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Flinders Chronic Condition Management Program

Monday, November 04, 2019

Krista Hirschmann, Ph.D., FACH

For decades, doctors have basically told patients what they should do. And part of why we have such low engagement rates is that while there’s some overlap between that and the patient’s own goals, in many cases I suspect doctors don’t really work that hard to figure out what the patient’s goals are.” 
Kevin Volpp MD, NEJM Catalyst
Sometimes I lie to my doctors.
Not real big lies—nothing betrayed by my lab results and tests, but little lies just to keep things moving along, to get what I want, and make the clinicians feel like they are doing a good job.
I know what they want to hear (“Yes, I understand what you are saying. Yes, I agree that is important. Yes, I’ll do it”). And then I leave their office and I do what I want, or rather, what life demands of me.
I wish I was quoting a renegade patient, but the truth is that I’m writing for myself. Understanding what is realistic, what resources I have, what I value, and how I prioritize my health are all part of engagement and my experience as a patient. Yet, truly understanding my world takes time to cultivate—time most clinicians don’t have. That is why I for 15 years I have been a champion of the Flinders Program for Chronic Conditions.
The Flinders Program is the evolution of 20 years of research by Flinders University Behavioural Health in Adelaide, Australia. Based on the principles of motivational interviewing, the internationally recognized Flinders Program systematically identifies specific barriers and what goals are most important to the person. It includes a versatile set of 4 tools and processes that support people to more effectively self-manage any condition or combination of conditions once they leave the hospital or office.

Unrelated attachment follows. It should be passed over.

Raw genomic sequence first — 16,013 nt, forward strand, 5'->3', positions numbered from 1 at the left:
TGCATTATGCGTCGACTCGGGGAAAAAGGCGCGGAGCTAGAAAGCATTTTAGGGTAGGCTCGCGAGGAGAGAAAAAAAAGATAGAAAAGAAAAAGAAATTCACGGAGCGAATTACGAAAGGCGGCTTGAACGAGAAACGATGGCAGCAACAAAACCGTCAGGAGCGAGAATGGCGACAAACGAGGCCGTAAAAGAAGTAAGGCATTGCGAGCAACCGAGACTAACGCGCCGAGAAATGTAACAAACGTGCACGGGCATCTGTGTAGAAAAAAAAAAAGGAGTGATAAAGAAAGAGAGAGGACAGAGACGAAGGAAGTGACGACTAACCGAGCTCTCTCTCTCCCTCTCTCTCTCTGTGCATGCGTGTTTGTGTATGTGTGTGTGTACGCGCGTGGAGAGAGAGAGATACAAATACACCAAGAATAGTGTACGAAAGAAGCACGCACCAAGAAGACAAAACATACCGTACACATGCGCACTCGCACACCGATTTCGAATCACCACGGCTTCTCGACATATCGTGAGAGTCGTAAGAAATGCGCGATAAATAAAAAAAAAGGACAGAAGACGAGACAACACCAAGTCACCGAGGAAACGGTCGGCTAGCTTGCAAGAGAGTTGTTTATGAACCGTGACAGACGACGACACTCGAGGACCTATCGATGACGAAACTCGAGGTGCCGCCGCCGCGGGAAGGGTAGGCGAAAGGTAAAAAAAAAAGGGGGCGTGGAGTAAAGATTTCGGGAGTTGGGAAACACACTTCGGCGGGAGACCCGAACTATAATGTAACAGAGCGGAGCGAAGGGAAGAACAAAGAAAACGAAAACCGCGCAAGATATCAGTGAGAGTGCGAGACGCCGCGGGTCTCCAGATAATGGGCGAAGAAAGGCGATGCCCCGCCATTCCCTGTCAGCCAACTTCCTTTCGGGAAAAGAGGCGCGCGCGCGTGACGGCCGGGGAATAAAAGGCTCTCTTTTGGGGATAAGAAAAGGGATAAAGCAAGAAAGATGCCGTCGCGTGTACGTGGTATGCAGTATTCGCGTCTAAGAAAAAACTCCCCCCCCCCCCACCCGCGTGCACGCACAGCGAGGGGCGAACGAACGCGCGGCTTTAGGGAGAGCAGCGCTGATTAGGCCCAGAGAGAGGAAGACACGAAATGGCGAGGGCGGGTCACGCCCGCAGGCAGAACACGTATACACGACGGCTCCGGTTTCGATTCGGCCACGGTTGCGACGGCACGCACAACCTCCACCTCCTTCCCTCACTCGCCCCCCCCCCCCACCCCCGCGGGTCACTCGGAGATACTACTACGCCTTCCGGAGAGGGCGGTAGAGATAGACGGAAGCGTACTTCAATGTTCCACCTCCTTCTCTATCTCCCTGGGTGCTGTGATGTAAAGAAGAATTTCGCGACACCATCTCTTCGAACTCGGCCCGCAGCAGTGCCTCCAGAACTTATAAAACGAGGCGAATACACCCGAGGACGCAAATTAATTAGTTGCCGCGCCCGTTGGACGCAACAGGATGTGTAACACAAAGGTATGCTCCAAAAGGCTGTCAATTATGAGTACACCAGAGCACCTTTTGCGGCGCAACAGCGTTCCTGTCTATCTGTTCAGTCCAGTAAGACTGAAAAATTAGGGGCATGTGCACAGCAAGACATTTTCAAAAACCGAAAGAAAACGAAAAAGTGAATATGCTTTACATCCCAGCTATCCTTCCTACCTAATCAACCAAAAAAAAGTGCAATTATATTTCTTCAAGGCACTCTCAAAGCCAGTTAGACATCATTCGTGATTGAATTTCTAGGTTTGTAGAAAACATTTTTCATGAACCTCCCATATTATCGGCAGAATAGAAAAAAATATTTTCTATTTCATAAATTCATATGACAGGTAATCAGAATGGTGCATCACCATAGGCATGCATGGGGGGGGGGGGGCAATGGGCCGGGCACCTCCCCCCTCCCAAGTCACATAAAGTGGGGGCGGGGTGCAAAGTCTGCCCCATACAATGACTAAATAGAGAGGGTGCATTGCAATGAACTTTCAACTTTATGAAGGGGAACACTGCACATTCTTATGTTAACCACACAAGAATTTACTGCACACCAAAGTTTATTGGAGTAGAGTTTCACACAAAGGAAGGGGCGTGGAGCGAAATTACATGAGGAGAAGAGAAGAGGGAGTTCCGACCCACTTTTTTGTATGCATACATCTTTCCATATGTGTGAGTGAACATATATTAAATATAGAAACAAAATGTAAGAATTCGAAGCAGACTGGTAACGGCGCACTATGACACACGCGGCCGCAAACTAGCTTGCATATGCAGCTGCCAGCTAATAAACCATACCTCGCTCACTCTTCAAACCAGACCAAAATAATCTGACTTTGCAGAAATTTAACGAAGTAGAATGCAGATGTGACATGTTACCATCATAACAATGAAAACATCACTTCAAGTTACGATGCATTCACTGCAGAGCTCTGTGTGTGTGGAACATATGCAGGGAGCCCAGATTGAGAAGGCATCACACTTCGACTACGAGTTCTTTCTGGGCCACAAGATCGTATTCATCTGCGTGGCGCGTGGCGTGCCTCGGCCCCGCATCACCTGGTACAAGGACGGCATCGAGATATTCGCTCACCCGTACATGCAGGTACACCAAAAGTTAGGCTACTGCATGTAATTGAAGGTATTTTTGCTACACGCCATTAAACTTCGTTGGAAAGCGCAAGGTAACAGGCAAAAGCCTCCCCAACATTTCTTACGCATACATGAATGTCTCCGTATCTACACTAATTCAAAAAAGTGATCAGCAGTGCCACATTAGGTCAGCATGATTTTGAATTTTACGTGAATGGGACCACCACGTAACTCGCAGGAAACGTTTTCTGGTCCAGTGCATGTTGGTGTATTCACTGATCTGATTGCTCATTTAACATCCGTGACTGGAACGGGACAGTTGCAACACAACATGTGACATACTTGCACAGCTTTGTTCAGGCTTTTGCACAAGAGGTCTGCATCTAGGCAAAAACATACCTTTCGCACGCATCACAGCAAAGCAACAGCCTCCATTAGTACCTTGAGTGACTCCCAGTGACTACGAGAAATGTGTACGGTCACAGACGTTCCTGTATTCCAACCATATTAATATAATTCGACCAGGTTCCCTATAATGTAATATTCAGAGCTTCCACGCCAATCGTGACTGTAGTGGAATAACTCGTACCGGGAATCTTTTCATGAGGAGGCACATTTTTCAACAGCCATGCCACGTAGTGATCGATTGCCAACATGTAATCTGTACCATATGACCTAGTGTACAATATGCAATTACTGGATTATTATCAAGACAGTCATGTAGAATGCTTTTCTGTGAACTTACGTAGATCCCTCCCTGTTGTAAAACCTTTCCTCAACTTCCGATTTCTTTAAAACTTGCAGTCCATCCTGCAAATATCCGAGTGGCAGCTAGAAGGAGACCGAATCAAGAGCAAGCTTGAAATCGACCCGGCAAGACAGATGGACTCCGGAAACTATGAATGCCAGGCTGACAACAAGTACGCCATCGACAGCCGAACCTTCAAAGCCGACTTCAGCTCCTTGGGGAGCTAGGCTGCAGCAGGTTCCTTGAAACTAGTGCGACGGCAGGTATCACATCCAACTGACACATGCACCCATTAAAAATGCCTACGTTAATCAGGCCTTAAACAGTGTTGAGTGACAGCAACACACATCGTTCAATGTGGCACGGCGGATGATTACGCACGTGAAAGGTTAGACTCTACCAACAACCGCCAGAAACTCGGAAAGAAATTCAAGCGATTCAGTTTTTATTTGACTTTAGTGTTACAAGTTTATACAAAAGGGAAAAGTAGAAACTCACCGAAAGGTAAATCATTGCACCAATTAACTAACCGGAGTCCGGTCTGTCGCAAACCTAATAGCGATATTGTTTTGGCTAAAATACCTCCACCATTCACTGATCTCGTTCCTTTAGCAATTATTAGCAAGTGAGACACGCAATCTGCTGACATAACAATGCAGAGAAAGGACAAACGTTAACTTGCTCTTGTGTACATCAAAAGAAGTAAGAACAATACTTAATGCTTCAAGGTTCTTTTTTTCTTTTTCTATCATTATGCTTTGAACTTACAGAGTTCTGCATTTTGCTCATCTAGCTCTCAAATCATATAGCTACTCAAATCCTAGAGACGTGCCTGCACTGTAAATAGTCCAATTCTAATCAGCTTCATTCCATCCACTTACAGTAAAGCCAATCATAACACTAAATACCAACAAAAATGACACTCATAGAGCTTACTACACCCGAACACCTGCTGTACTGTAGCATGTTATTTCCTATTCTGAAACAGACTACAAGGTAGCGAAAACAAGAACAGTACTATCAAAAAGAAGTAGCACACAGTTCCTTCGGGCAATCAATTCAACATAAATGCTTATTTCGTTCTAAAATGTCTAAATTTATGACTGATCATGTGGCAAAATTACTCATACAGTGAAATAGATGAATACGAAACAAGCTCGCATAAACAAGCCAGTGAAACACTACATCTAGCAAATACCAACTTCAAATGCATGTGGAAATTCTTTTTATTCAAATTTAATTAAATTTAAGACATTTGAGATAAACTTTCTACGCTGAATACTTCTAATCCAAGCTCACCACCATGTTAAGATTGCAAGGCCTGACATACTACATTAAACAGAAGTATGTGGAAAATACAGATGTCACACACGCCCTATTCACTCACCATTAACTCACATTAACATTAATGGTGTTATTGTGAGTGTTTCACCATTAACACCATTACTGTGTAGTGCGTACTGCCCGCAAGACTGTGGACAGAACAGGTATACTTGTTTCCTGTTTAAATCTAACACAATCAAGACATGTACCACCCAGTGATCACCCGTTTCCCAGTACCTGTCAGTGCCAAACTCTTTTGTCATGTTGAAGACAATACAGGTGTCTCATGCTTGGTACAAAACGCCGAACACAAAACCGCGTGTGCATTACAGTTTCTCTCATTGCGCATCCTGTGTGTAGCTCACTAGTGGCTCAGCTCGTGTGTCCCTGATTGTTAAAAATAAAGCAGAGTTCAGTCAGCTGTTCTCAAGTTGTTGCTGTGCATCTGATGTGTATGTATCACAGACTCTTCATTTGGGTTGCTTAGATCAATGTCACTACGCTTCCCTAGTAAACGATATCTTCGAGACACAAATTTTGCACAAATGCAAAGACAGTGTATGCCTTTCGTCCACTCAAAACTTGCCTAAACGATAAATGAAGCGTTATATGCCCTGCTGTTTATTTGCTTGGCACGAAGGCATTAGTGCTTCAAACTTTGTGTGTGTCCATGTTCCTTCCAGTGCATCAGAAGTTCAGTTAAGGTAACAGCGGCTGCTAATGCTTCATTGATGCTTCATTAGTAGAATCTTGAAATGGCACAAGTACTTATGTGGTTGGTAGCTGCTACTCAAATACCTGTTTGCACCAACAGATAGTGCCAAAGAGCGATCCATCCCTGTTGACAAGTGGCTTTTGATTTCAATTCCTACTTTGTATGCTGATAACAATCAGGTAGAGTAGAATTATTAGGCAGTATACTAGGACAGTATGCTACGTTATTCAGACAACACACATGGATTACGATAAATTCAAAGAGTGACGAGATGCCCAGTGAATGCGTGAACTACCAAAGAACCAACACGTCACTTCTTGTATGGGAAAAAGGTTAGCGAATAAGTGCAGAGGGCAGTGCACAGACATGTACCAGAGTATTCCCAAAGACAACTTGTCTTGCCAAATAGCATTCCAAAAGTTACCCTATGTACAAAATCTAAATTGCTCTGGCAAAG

As a Flinders trainer, what I hear most commonly from the people who experience the Flinders Program is, “I wish my doctor knew all this about me,” or “it was helpful to think through my situation in a new way.” For the health care providers who are trained in the Flinders Program they find comfort in the structure, the connection and partnership they feel with the patient, as well as the specific person-centered care plan that sets goals designed by the patient that are truly important that person, instead of offering generic advice.
Though a Flinders interview often takes 60-90 minutes, it is an upfront investment, especially for complicated patients who often consume additional time and money with phone calls, hospital (re)admissions, and staff frustration. The research backing this argument is clear and growing, especially in the Asia-Pacific part of the world (see ). In the United States, the Flinders Program has been part of the award-winning rural health initiatives at St. Luke’s University Health Network ( where they continue to grow and invest in the program’s success.
The ultimate goal of the Flinders program is to create improved health outcomes by not only actively putting the patient back in the driver’s seat, but building a map together of where they hope to go and why. The investment that health professionals have made in their expertise is not wasted in this scenario, but rather utilized selectively in co-pilot role. Although, admittedly it can be challenging to sit in the passenger seat (especially when someone is learning how to drive!) it is also rewarding to watch a person’s autonomy grow and supportive relationships deepen. 
While the Flinders Chronic Condition Program may not be for everyone, I do find that often its use is the first step towards a more complete understanding of a person’s world. This understanding includes partnering with decisions that might otherwise look like non-adherence, thus reducing the pressure that patients might feel to lie!

Tags: communication, patient engagement, doctor's appointment, personal healthcare
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